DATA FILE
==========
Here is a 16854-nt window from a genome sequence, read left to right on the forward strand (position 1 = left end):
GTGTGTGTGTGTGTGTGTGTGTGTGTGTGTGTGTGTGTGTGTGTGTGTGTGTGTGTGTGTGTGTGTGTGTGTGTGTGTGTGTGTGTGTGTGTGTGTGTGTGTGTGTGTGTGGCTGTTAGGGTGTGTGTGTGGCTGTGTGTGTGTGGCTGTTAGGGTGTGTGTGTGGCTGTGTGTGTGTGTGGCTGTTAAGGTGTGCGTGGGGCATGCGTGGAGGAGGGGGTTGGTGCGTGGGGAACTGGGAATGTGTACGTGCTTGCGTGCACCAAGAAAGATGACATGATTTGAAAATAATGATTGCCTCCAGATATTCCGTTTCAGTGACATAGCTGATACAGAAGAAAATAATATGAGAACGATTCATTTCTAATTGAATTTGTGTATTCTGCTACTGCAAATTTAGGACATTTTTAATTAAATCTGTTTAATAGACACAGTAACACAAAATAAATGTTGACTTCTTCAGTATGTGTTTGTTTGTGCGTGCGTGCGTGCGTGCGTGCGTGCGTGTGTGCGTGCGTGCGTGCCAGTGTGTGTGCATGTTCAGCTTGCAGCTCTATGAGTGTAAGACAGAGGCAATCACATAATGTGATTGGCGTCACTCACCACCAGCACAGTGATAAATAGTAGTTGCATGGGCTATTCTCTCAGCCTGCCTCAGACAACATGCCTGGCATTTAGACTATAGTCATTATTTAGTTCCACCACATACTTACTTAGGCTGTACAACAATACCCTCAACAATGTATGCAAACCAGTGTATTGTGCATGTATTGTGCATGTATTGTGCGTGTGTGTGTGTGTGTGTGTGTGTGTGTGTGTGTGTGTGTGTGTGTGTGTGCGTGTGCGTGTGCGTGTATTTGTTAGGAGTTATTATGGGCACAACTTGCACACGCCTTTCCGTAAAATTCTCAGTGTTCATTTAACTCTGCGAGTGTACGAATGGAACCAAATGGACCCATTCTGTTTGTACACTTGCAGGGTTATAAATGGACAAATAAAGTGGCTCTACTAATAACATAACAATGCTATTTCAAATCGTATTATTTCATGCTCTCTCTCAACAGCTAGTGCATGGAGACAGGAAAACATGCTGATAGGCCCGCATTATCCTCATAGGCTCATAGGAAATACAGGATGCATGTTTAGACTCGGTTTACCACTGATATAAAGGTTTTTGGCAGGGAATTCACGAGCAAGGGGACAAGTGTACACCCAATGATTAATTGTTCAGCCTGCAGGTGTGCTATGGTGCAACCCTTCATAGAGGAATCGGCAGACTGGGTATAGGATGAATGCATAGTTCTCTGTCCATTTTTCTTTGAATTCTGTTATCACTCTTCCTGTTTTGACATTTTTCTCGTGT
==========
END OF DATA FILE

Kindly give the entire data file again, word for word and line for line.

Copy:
Here is a 16854-nt window from a genome sequence, read left to right on the forward strand (position 1 = left end):
GTGTGTGTGTGTGTGTGTGTGTGTGTGTGTGTGTGTGTGTGTGTGTGTGTGTGTGTGTGTGTGTGTGTGTGTGTGTGTGTGTGTGTGTGTGTGTGTGTGTGTGTGTGTGTGGCTGTTAGGGTGTGTGTGTGGCTGTGTGTGTGTGGCTGTTAGGGTGTGTGTGTGGCTGTGTGTGTGTGTGGCTGTTAAGGTGTGCGTGGGGCATGCGTGGAGGAGGGGGTTGGTGCGTGGGGAACTGGGAATGTGTACGTGCTTGCGTGCACCAAGAAAGATGACATGATTTGAAAATAATGATTGCCTCCAGATATTCCGTTTCAGTGACATAGCTGATACAGAAGAAAATAATATGAGAACGATTCATTTCTAATTGAATTTGTGTATTCTGCTACTGCAAATTTAGGACATTTTTAATTAAATCTGTTTAATAGACACAGTAACACAAAATAAATGTTGACTTCTTCAGTATGTGTTTGTTTGTGCGTGCGTGCGTGCGTGCGTGCGTGCGTGTGTGCGTGCGTGCGTGCCAGTGTGTGTGCATGTTCAGCTTGCAGCTCTATGAGTGTAAGACAGAGGCAATCACATAATGTGATTGGCGTCACTCACCACCAGCACAGTGATAAATAGTAGTTGCATGGGCTATTCTCTCAGCCTGCCTCAGACAACATGCCTGGCATTTAGACTATAGTCATTATTTAGTTCCACCACATACTTACTTAGGCTGTACAACAATACCCTCAACAATGTATGCAAACCAGTGTATTGTGCATGTATTGTGCATGTATTGTGCGTGTGTGTGTGTGTGTGTGTGTGTGTGTGTGTGTGTGTGTGTGTGTGTGTGCGTGTGCGTGTGCGTGTATTTGTTAGGAGTTATTATGGGCACAACTTGCACACGCCTTTCCGTAAAATTCTCAGTGTTCATTTAACTCTGCGAGTGTACGAATGGAACCAAATGGACCCATTCTGTTTGTACACTTGCAGGGTTATAAATGGACAAATAAAGTGGCTCTACTAATAACATAACAATGCTATTTCAAATCGTATTATTTCATGCTCTCTCTCAACAGCTAGTGCATGGAGACAGGAAAACATGCTGATAGGCCCGCATTATCCTCATAGGCTCATAGGAAATACAGGATGCATGTTTAGACTCGGTTTACCACTGATATAAAGGTTTTTGGCAGGGAATTCACGAGCAAGGGGACAAGTGTACACCCAATGATTAATTGTTCAGCCTGCAGGTGTGCTATGGTGCAACCCTTCATAGAGGAATCGGCAGACTGGGTATAGGATGAATGCATAGTTCTCTGTCCATTTTTCTTTGAATTCTGTTATCACTCTTCCTGTTTTGACATTTTTCTCGTGT